5319 Ocean Gateway, Queenstown 21658. Soon after William Claiborne founded his colony on Kent Island in 1631, a Catholic community was established, becoming the second oldest in the English speaking colonies. The establishment of St. Peter’s parish in 1765 was the fourth attempt by the Jesuits to found a mission center in the heart of the Eastern Shore for the Wye River area. A 1760 bequest of 50 pounds from Edward Neale of “Bowlingly” provided the land on which the brick chapel was built. The present church was built in 1823-1827, and jousting tournaments were held to help raise funds for the 1877 expansion into cruciform style. Distinguishing features include the steeply pitched slate roofs, decorated vergeboards, large rose windows, and a Victorian bell cupola. The interior contains the 1877 English stained glass and altar furniture, and four pews from 1827. The cemetery’s earliest grave dates to 1820—many early benefactors are also buried there. Many keepsakes and artifacts are displayed in the Raskob Memorial Room. St. Peter’s is on the National Register of Historic Places. Note: St. Peter’s staff will prepare for evening mass at 4:45 pm—all are welcome to the Catholic mass held at 5:30 pm.




120 Hermitage Farm Lane, Centreville 21617. Settled over 350 years ago, The Hermitage is one of Maryland’s oldest continuously inhabited thumb grants to be held by direct descendants of the original settler and still functions today as a working farm. The property was patented to Dr. Richard Tilghman, a surgeon in the British Navy, in 1658 by Charles Calvert, Lord Baltimore.  The estate grew to 2000 acres in the mid-1800s and today stands at just under 900 acres. Buildings were added over the years to accommodate its growing productivity—tenant houses, restored slave quarters, a smoke house, ice house, stables, and barns. It seems only fitting that Richard Tilghman, who died in 1675, and his wife, Mary Foxley, are buried in the adjacent family cemetery. The home’s porch faces Tilghman Creek with the Chester River beyond. The view includes many old and elegant trees, among them the second largest ginkgo tree in Maryland. 





911 Gunston Road, Centreville 21617. 41 The Hermitage, 120 Hermitage Farm Lane, Centreville 21617 The Gunston Farm School was founded in 1911 by Sam and Mary Middleton on their farm along the Corsica River on Maryland’s Eastern Shore, in response to the disabling effects of polio on their daughter, and their refusal to accept that she receive anything but the highest quality education. Students were housed in “The Big House” circa 1890 (the current day Middleton House) which remains at the heart of The Gunston School’s 35-acre campus. Headmaster Jeffrey Woodworth oversaw the renovation of Middleton House, which had fallen into disrepair. Refurbishment was completed in 2007 and the building became the Admissions and Administration building. The remodel maintained the integrity of the exterior of the Victorian Era building, including its mansard roof, and preserved several historic fireplaces in the interior space. The school was first certified as a Maryland Green School in 2011 and has upheld a high standard for campus sustainability including the installation of rain and pollinator gardens, and completion of an extensive stepped stream water conveyance to restore badly eroded ravines. A Living Shoreline was completed in 2013, which created 8,542 square feet of marsh habitat over a rock sill. Native plants provide natural filtration for improved water quality as well as protection of the intertidal environment’s aquatic and terrestrial species.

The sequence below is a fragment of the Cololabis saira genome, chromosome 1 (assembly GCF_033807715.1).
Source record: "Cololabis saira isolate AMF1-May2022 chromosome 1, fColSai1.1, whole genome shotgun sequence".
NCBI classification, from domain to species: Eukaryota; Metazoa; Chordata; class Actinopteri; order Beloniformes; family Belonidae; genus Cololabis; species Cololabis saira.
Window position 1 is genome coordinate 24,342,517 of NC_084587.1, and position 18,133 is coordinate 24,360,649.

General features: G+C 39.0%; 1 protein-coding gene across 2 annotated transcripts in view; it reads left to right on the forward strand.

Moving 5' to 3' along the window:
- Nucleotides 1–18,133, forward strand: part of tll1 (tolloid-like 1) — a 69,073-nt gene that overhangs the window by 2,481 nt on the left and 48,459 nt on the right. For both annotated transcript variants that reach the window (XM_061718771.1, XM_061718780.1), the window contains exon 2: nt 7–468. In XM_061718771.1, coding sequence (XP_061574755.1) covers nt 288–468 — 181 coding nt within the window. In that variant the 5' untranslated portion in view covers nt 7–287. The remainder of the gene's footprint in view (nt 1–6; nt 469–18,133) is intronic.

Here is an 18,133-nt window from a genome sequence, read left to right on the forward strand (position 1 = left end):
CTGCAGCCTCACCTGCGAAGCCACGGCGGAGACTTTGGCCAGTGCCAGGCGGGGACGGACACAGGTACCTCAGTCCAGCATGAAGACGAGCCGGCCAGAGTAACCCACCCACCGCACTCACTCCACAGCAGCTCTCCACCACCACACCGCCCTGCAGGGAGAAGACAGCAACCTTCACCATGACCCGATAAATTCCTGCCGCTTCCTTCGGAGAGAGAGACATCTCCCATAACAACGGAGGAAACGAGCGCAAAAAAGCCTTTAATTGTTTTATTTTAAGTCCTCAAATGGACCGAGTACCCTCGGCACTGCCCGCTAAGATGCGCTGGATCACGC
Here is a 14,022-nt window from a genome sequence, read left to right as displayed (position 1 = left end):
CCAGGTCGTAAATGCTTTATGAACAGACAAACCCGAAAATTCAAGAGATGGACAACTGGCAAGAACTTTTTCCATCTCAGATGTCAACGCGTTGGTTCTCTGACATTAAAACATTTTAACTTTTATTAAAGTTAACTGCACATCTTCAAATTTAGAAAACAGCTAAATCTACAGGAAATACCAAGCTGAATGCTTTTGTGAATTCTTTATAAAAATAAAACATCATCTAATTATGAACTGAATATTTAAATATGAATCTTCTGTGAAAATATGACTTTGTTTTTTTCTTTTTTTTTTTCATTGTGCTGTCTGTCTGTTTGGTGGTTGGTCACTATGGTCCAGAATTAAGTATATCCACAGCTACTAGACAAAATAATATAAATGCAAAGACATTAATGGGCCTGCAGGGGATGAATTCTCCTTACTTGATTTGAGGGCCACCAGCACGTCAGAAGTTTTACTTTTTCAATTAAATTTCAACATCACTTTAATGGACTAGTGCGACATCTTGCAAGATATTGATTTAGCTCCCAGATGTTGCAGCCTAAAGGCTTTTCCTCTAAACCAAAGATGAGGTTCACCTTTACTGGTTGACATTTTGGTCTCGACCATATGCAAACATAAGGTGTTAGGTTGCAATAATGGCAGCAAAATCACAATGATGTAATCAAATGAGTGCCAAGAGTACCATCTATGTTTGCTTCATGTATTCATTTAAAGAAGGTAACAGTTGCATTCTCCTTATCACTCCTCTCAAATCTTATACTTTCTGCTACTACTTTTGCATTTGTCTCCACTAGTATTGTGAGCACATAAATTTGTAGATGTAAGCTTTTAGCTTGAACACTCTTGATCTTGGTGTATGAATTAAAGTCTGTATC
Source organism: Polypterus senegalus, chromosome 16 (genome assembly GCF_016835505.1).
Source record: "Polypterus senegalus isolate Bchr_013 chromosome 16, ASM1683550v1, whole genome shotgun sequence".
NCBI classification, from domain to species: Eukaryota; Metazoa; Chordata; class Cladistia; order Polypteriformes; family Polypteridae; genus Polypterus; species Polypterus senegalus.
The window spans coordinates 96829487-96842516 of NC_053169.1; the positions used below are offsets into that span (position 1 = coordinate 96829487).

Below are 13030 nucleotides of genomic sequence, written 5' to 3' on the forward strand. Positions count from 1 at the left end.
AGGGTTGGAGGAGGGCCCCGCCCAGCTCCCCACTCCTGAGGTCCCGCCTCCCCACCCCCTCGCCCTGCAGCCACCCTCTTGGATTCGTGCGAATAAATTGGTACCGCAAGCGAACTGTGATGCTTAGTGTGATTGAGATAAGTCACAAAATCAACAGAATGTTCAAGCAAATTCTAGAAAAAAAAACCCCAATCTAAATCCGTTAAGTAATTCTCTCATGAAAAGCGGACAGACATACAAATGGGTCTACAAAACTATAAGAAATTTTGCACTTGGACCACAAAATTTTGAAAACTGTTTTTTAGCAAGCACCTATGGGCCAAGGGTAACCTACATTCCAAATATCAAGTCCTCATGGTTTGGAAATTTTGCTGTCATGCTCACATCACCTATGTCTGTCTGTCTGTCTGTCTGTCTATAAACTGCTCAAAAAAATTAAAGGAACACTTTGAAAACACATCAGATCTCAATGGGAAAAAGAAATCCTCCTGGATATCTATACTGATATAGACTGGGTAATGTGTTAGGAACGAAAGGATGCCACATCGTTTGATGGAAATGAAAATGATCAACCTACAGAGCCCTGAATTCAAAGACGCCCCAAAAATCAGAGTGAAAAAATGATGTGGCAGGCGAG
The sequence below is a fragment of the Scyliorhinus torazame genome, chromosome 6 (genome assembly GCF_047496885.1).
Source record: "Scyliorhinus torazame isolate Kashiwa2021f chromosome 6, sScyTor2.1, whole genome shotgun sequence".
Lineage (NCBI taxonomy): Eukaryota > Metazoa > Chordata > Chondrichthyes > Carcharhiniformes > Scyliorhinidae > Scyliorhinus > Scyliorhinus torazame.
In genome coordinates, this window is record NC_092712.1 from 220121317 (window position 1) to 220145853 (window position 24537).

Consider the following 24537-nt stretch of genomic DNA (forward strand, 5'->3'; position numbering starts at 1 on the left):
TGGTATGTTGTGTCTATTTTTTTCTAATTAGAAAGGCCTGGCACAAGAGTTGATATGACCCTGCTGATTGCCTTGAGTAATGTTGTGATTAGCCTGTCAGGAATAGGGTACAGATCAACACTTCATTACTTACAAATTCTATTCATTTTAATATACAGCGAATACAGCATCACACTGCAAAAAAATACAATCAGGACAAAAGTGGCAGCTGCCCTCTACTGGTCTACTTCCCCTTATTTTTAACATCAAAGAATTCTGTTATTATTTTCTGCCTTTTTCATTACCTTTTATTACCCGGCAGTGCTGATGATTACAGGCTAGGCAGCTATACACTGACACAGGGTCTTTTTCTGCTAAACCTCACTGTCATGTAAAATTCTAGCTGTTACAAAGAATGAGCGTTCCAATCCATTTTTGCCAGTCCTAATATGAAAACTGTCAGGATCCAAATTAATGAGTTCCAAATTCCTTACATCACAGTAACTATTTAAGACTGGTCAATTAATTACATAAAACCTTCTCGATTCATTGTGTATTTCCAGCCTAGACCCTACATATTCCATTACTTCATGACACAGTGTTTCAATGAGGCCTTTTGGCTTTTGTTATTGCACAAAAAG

Silk Farm is part of a 350-acre tract patented in 1665 as Barbadoes Hall by Christopher Thomas. The farm owes its present name to the Queen Anne’s County Silk Company, which was chartered in 1835 and which purchased the farm in 1836. The company soon disappeared from the records and the farm was sold in 1840 to Richard Tilghman Earle. The original brick house is believed to date from the second quarter of the 18th century, most likely built by the Wilkinson or Clayton family. In the 1830s the house burned and was rebuilt shortly thereafter. Three of the four exterior walls of the early house survive, whereas the second story was added when the house was rebuilt. A kitchen wing was added in 1949. Of particular interest are the handsome 18th century brickwork of the south facade, the tiled weatherings of the gable chimneys, and the corbelled shoulders. Significant outbuildings include an early 19th century log plank meathouse and very fine old barn. A graveyard was discovered in 1947.



Black, gray, and cream dominate this elegant home situated along a serene tree-lined street. Once part of a larger farm, the white-sided residence with louvered black shutters is entered via the welcoming brick and boxwood lined walkway—pops of color are provided by the abundant hydrangeas in the gardens. Built in 1923 as a Sears Roebuck kit house, there is nothing “kit-like” beyond its heritage. The owners—a seasoned interior designer and a renowned jazz and classical pianist—intermingle antique pieces with modern items. The result is an eclectic masterpiece that was inspired by the “gray scale of the Atlantic.” In the dining room, a shimmering drop crystal and gilded chandelier, more at home in the late 1800s, co-mingles with a modern table and rug. A filigreed birdhouse, comfy sofas, and an antique painted mirror adorn the sun room, which was one of the wings added to the original home. In the living room, a satin black Steinway piano blends perfectly with object d’art and the muted color scheme. All in all, a delight for the eyes!



410 Little Kidwell Avenue, Centreville 21617. Kennard High School (circa 1936) was the county’s first and only secondary school for African Americans and named for Queen Anne’s County educator Lucretia Kennard Daniels (1871-1933). In 1907, Ms. Daniels was “Supervisor of Colored Schools” in Caroline County; in 1919, she was appointed as the supervisor in Queen Anne's County. Ms. Daniels dedicated her life to establishing a black comprehensive high school. The school was built on land purchased by the African American citizens of Queen Anne’s County for $99. The school was constructed in 1935-36, through President Roosevelt’s WPA program at a cost of $2,600. At the time of its dedication in 1937, 4 classrooms, a small library, and a principal’s office accommodated the 131 students and 4 faculty. The school operated until 1966, when schools in Queen Anne’s County were integrated. The building has been restored to create a 47 cultural heritage center and includes an African American History Museum. Owned by the Kennard Alumni Association.